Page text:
Tech & Tools
With social media pervasive in virtually all aspects of society, public health organizations, including state health departments, are finding that Web-based social media sites such as Twitter and Facebook are useful tools in spreading public health information.
A new study, led by Jenine K. Harris, PhD, an assistant professor at the Brown School at Washington University in St. Louis, examined the use of social media by US state health departments. The study, published in Frontiers in Public Health Services and Systems Research, found that as of February 2012, 28 state health departments used Facebook and 41 used Twitter as tools to disseminate health information.
“Health departments seem to be realizing how widespread social media use is,” says Harris, who also is a faculty scholar in the university’s Institute for Public Health. “With 67% of online Americans using at least one social media site, health information posted could potentially reach a large audience, including people from traditionally hard-to-reach lower-income populations.”
Harris says state health departments adopting social media tend to be in more populated states with more urban residents and higher levels of Internet access. Adopting health departments also tended to have higher per capita health department expenditures, more educated leadership, and a larger, younger staff.
“Although social media is a promising tool for health departments, we don’t yet know enough about who is connected to the health departments on social media and how effective it is in educating and informing those who are connected,” Harris says.
Harris recently received funding from the Robert Wood Johnson Foundation to examine the adoption and use of social media by local health departments nationwide, with the long-term goal of developing best practices for social media use by health departments.
— Source: Washington University in St. Louis
Smartphones have revolutionized how many of us function in our daily lives. The medical field is finding that smartphone apps also can be helpful in transforming a person’s health habits.
“Smartphones are a great way for people to track how their daily activities impact their health,” says Aaron Michelfelder, MD, a physician at Loyola University Health System and professor in the department of family medicine at Loyola University Chicago Stritch School of Medicine. “They give patients instant access to the effects their habits have on daily living, and they are better able to make connections between what they do and how they feel.”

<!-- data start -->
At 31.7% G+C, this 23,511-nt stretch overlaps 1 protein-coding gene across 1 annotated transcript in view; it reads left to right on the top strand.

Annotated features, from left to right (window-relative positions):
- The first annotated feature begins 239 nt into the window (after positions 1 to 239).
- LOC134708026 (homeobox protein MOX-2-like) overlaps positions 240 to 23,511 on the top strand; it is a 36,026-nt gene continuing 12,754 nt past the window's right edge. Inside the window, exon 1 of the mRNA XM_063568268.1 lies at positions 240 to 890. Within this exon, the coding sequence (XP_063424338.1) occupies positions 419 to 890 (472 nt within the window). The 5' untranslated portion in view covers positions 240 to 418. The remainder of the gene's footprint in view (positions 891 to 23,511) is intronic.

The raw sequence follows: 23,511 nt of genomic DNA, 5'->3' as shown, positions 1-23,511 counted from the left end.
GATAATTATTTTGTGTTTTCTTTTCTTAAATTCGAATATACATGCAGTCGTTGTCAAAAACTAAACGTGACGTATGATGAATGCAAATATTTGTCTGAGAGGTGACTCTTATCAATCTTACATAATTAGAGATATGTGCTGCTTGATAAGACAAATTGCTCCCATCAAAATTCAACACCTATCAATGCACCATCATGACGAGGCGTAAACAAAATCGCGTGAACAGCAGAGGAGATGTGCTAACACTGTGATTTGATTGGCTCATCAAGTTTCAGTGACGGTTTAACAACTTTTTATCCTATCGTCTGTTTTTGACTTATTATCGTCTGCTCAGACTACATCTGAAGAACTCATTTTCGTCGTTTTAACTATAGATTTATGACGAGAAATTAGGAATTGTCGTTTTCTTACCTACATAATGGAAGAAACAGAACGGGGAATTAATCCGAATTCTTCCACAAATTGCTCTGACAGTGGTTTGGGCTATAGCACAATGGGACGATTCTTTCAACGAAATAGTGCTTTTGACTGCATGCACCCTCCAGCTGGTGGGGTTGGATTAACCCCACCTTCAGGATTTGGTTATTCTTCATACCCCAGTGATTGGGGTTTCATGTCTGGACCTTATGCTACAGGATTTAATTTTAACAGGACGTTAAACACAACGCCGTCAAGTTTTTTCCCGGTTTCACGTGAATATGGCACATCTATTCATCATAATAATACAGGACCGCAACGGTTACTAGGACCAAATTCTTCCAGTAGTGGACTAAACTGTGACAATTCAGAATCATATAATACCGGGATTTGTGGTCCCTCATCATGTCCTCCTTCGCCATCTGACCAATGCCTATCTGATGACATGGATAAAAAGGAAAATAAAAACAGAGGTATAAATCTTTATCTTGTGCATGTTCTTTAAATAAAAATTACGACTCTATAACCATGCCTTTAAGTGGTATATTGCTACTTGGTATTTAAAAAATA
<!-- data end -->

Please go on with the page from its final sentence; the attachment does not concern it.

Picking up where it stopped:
Michelfelder believes the most beneficial apps are for people needing to monitor blood sugar and blood pressure, mood tracking, and asthma as well as fitness and nutrition.
“People who are detailed and willing to truly keep track of their data find them the most beneficial,” Michelfelder says. “It’s great that they can see right away I had such and such for dinner and this is how it impacted my blood sugar.”
Michelfelder believes these apps also help physicians to better treat a patient and have a more well-rounded view of their health. “I love when my patients bring their smartphone to a visit and show me their data or even e-mail me in advance,” he says. “This real-time data helps me better analyze a patient’s health than just the information I get from an office visit. This way instead of maybe having two blood pressure readings, I’ll have 25. This allows me to have a more in-depth conversation with the patient about where to go next.”
Though Michelfelder believes medical apps have benefits, there are limits and cautions that people need to be aware of as well.
“One of the greatest concerns I have is that the apps might not be compliant with HIPAA that protects patients’ health information,” Michelfelder says. “This is especially true for apps that allow you to e-mail your medical information.”
He suggests patients read an app’s terms and agreements to ensure a copy of the e-mail is not being sent to the company, and that personal medical information is not being stored in an unsecure location. Also, make sure the medical apps are password protected.
“Many of the diagnostic apps are not very reliable. I can see these becoming more helpful in the future. Right now, it is best not to use your phone to self-diagnose a problem, but it’s always a great idea to bring any concerns and ideas you have to your physician to discuss in detail,” Michelfelder says.
He also sees medical apps as a great way to get young adults and teens engaged in their health habits. “Research has shown that kids ages 7 to 18 average seven hours and 38 minutes a day in front of a screen. Why not use some of that screen time to get them engaged in their health like using a pedometer app?” he says.
Michelfelder warns patients not to download apps that are specific for physicians and notes that consumer medical apps are effective only when used in conjunction with a health professional. He believes they can be a great way for patients to continue to be engaged in the health process. He suggests people even use the notes function on their phone to keep a running list of questions for their physician so they don’t forget them when they come in for a scheduled visit.
“For centuries, physicians have encouraged patients to use diaries to keep track of their health habits. Now it’s just on the phone. It’s a lot easier than carrying around an extra notebook,” he says.
— Source: Loyola University Health System